Cashing in online: B.C. first in North America to offer online casino gambling

VANCOUVER — British Columbia is hoping to cash in on an estimated $100 million gambled by its residents on offshore websites each year by becoming the first jurisdiction in North America to offer legal, online casino gaming.

VANCOUVER — British Columbia is hoping to cash in on an estimated $100 million gambled by its residents on offshore websites each year by becoming the first jurisdiction in North America to offer legal, online casino gaming.

The province insisted Thursday the money collected through its online casino will be redirected to services like health care and education.

Critics blasted the plan, calling it irresponsible, while others predict it won’t have much of an impact on gamblers.

As of Thursday, residents can log on to the B.C. Lottery Corp.’s PlayNow.com website and wager on games like blackjack, roulette and craps. Peer-to-peer poker is expected later this year, and money can also be put down on bingo, sports bets and lotteries.

Rich Coleman, the province’s housing and social development minister, told reporters the hard reality is that gambling activity isn’t going anywhere and the Liberal government wants to ensure money gambled in B.C. stays in B.C.

“We could stay on the sidelines, pretend the situation doesn’t exist and watch revenues slip, but more importantly, ignore what should be better for our citizens in our province,” he said.

“Or we could provide (an) online gaming option like others that is accountable to British Columbians, that is secure, that protects their information and employs the highest levels of integrity and security of any system in the world.”

Coleman said B.C. has worked with other jurisdictions in Canada that he expects will soon unveil similar plans. He didn’t identify any and didn’t take questions following the announcement.

Online gambling, globally, is a $20 billion a year industry. About $610 million of that is wagered online from Canada.

PlayNow.com took in $34 million in revenue in the last fiscal year, which accounted for one per cent of the Crown corporation’s total revenue. That number is expected to increase to $100 million in revenue by 2014.

Michael Graydon, the lottery corporation’s president and chief executive officer, said the online gambling industry itself is nothing new and tapping into the market is sensible.

He added PlayNow.com has numerous safeguards in place, including on-screen reminders that detail the risks associated with gambling. A clock also displays how long users have been online and there’s a pre-set deposit limit.

The website is available to B.C. residents who are independently confirmed upon registration to be 19 years of age or older. About 140,000 British Columbians are already registered with PlayNow.com.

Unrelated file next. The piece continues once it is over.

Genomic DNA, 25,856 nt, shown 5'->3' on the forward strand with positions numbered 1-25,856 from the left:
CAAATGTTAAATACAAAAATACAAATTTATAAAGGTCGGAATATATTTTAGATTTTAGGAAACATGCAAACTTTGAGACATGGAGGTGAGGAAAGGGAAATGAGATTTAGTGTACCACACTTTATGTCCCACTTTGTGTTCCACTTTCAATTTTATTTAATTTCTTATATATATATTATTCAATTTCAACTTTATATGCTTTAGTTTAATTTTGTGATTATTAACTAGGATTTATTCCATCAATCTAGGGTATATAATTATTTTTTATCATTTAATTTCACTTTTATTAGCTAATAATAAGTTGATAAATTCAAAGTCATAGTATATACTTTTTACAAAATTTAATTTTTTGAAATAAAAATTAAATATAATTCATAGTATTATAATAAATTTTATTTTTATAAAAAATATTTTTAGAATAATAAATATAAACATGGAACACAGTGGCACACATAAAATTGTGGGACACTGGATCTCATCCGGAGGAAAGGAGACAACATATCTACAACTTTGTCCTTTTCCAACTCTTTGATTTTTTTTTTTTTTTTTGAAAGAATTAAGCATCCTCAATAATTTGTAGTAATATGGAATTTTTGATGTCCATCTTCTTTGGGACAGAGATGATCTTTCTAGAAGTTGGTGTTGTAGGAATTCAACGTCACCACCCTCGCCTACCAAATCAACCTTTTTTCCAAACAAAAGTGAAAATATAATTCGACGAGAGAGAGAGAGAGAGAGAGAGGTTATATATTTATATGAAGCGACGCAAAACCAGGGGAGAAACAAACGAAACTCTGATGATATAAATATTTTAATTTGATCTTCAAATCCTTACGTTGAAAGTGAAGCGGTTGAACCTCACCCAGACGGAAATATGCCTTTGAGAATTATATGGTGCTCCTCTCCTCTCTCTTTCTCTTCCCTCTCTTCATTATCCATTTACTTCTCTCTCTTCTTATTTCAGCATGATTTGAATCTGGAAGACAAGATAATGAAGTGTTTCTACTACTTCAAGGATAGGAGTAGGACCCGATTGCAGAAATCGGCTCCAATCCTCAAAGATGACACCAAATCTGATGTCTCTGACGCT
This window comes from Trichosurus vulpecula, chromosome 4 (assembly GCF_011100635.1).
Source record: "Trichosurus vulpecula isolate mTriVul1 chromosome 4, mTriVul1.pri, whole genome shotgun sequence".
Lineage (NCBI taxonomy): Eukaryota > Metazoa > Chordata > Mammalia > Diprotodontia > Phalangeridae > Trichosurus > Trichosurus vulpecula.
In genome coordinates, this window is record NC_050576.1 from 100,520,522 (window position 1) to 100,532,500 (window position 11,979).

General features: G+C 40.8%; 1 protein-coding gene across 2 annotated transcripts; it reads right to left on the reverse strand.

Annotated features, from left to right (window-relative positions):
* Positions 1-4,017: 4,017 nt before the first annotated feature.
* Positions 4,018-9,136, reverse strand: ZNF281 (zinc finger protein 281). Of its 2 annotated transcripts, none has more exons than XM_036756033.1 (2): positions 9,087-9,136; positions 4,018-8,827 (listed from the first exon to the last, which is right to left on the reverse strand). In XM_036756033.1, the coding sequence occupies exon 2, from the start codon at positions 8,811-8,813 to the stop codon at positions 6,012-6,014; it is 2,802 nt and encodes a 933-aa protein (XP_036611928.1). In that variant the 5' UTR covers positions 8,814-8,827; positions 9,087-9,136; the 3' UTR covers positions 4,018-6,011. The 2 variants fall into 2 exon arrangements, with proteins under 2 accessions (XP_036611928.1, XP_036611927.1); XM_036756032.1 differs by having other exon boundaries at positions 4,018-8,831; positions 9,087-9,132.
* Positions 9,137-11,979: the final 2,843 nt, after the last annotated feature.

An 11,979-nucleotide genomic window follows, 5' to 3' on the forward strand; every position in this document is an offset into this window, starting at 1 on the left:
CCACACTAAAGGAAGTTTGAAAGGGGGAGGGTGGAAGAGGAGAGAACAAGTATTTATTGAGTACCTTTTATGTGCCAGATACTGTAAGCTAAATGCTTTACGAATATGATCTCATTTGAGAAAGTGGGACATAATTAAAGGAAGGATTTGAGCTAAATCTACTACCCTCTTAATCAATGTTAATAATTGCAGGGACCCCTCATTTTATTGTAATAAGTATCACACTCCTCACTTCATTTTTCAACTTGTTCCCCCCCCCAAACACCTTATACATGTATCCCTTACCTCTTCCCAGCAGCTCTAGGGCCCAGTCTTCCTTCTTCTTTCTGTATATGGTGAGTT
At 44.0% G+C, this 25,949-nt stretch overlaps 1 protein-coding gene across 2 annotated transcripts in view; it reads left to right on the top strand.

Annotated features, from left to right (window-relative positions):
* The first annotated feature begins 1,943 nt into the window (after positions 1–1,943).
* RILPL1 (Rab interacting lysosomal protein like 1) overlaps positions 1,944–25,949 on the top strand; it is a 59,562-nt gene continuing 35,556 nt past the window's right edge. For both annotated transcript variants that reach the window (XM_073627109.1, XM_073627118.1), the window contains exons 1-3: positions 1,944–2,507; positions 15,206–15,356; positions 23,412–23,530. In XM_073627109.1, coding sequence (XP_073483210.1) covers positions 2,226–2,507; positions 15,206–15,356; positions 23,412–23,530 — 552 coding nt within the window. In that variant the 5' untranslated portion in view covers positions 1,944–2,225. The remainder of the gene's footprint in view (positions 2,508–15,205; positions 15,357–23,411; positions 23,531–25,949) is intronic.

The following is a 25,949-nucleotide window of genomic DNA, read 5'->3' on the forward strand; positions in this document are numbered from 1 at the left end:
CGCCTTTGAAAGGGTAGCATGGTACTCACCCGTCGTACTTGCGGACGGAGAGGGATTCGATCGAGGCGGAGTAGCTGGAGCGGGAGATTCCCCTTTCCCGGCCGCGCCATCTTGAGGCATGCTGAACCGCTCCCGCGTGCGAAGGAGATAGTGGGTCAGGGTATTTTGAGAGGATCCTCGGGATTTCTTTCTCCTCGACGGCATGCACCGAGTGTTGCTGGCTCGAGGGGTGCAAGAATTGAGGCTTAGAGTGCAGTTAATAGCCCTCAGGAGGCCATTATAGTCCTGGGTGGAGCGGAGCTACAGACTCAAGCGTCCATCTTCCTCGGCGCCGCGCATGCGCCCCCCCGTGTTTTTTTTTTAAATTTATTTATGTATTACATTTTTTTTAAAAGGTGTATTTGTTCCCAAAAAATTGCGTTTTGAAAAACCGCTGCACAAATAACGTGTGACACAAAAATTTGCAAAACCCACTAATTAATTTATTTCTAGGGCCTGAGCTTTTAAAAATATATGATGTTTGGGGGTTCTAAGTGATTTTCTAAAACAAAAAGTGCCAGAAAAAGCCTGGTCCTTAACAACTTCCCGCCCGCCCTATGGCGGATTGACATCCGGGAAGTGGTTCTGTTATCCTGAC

“Our research indicates that over 11 per cent of British Columbians have gambled online on international sites for money,” Graydon said.

“These players now have a choice to play on a safe, secure and regulated website where the revenue will stay in B.C. to benefit British Columbians.”

The lottery corporation said any problem gamblers who are enrolled in its voluntary self-exclusion program will be banned from the website.

Coleman conceded last month, however, that there are a number of problems with the self-exclusion program and that not enough is done to stop gambling addicts.

Shane Simpson, the New Democrat housing and social development critic, took in Thursday’s news conference and wasted little time blasting the decision.

“I’m not quibbling about us being involved in gaming, I don’t have a problem with that, I don’t have a problem with us getting resources out of that and moving forward,” he said.

“I have a serious problem with what I see as an irresponsible action by the minister.”

Simpson said the province cut funding for problem gambling by one-third in the last budget, just months after raising the weekly limit on PlayNow.com from $120 to $9,999.

“I’ve seen no evidence here that there are programs, or the work has been done, to ensure that people are going to be protected under this system,” he said.

“There is no evidence that they’ve advanced programs and we now have significant evidence that the one program they’ve had in place, which is substantive, has no enforcement and is a failure.”

Sarah Topham, a Vancouver addictions counsellor, said the foray can hardly be considered positive for British Columbians.

Internet gambling is one of the few types of wagering that is on the rise, she said.

“Internet gambling targets the young, who have undeveloped impulse control anyhow,” she said.

A spokesman for the Vancouver chapter of Gamblers Anonymous agreed, arguing gambling is already too prevalent.

“It just makes it more accessible for those people who are addicted,” he said. “It entices you, it’s a very addictive, insidious thing.”

A spokesman for the Gamblers Anonymous chapter in Victoria disagreed, saying he doesn’t think the site will have a major effect on gamblers.

“Gambling’s always accessible. My own personal experience would say that it wouldn’t change much for anybody,” he said.

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